I live in a very red small town within a very red state. Just a few months ago, a letter to the newspaper referenced Rand as supporting his views on why too many Americans were on disability, food stamps, blah, blah, blah.

    So, yes. People still follow Rand, especially those within a party which aligns itself with fundamentalist Christians. Ironic? Tragic? Both?

    An aside: There is a quick reference to a Rand book in 1979′s Being There, a movie which seems to become only more relevant over time.

  • Jason Wexler

    Both tend to be accurate descriptions of Randians though.

  • Lagerbaer

    In the Canadian cell phone market there’s really only very few big players: Rogers, Telus and Bell. Their products are virtually identical and ridiculously overprized. When small competitors appear, they quickly throw together some discounted plans at a loss to drive the competition out of business, and then just as quickly revert the discounted plans to the old overprized ones.

    The problem is that in order to offer cell service in Canada, you must be a Canadian coroporation, so it’s not like Verizon or AT&T or Telekom or whoever could just start offering service in Canada and use THEIR size to compete against the old established companies. This regulation is supposed to protect consumers (from evil foreign cell phone companies, I guess?) but as one can see, it really hurts them.

  • Lagerbaer

    Just have to get a quip in: The reason we no longer climb very well is because as soon as we start climbing things our parents will yell at us. There are videos of toddlers showing amazing ingenuity and intuition with regard to climbing technique that you can find on the interwebs.

  • Dryad

    Huh, that’s actually kind of an interesting proposal–not that I’d ever want to see it implemented, but in a pre-internet world I can kind of see the appeal. Of course the problem is that that anything really good would get snapped up right away as soon as it became popular and most people would be left in the cold. It’s kind of nice that we have the best of both worlds now, where anybody can get their work out there but there’s no limit on how many people can experience it.

  • David Andrew Kearney

    I’m still curious as to whether anyone actually seriously proposed such a thing, or if it’s a typical Rand straw-man.

  • Verbose Stoic

    Lagerbaer got the specific example; I thought that was what it was, but wasn’t really sure.

    The same thing happens with television channels; the CRTC regulates what can be shown and so you can’t have too many American channels and can’t duplicate existing things too much, which stifles competition. Of course, regulations can also force companies to broadcast competing channels, so it isn’t all bad, but there are a lot of cases where regulation stops smaller companies from getting in. In practice, it seems to me that the more regulation you have the harder it will be for small companies since big companies have all the resources to deal with any regulatory hurdles to get what they want while for smaller companies the hurdles, costs and delays are more significant. The only exceptions are regulations aimed at impeded large companies directly, but the fairness of such regulations certainly isn’t clear.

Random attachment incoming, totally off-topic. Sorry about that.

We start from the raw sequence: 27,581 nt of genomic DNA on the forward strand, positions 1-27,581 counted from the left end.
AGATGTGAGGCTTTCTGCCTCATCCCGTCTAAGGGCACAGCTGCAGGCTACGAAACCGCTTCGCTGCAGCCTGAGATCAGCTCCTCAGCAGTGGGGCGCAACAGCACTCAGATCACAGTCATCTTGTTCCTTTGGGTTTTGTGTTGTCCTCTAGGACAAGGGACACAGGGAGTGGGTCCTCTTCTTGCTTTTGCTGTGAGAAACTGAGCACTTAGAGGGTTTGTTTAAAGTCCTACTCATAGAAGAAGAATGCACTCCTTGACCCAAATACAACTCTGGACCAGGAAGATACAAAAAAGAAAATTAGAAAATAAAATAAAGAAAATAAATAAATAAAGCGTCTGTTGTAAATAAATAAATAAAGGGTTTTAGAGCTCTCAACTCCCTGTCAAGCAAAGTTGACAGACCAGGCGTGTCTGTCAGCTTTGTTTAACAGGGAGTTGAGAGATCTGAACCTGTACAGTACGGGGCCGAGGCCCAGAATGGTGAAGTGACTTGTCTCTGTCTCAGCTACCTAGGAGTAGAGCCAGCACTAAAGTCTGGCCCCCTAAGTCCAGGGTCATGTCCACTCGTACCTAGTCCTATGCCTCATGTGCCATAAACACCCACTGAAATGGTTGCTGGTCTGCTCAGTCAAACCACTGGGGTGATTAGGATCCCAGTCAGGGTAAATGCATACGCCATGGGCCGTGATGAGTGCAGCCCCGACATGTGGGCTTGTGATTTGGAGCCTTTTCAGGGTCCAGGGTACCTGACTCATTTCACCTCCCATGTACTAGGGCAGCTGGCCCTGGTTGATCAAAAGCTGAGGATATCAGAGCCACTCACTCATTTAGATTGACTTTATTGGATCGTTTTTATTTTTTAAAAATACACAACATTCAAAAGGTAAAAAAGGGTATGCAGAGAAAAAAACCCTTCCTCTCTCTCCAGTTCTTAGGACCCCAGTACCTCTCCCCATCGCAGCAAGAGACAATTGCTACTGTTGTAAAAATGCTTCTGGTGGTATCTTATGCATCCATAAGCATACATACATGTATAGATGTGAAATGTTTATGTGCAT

Now, onto your example. The issue here is that if there was a significant market for alternative services, then in theory the market would provide it. So, if a company bought out the towers and most people didn’t like the deal, a new company could move in and supply the services they want. This works pretty well until you have cases where you need a significant and expensive infrastructure in place to actually provide those services. Small service providers can’t build those towers to provide the services, so only big companies that can afford to put in their own infrastructure can do that. But it’s difficult to see how regulations can help with that. In Canada, there were some regulations that forced a company that held the infrastructure to rent it out at reasonable rates, but again the fairness of this can be questioned since they had to maintain the infrastructure and supply all the bandwidth and even increased bandwidth just so that their competitors could compete with them. This does not seem like something we should be asking a company to do without exceptionally good reason.

    Note that the case in the book is not this sort of case; Dagny was willing to build the competing infrastructure, and the government wasn’t going to let her.

  • Tommykey69

    The Fountainhead is also referenced briefly in the movie Dirty Dancing. A minor character who is a real louse offers to loan his copy to Baby and condenses his interpretation of the book in one sentence, “Some people matter more than others” or something along those lines.

  • smrnda

    Thanks for the info from Canada. I’m not necessarily sure that the US companies would provide better service or prices, mostly since ‘competition’ in the US amounts to about what you’ve described – a few firms offering almost identity shitty products – but this might be a problem inherent with any sort of product that requires massive infrastructure investment.

    On the alternatives this is more to VS) , I’m not always sure that the market even theoretically *will* always provide an alternative product or service to dissatisfied customers – it depends on whether or not someone thinks its profitable and worth doing, though the usual barrier isn’t indifference but infrastructure. I’m worried about the hospital situation in the US since I don’t see any push to build independent, secular hospitals, but if people with $$$ get pissed off enough at the Pope telling them they can’t get birth control and having to travel to get it, then we might get some progress.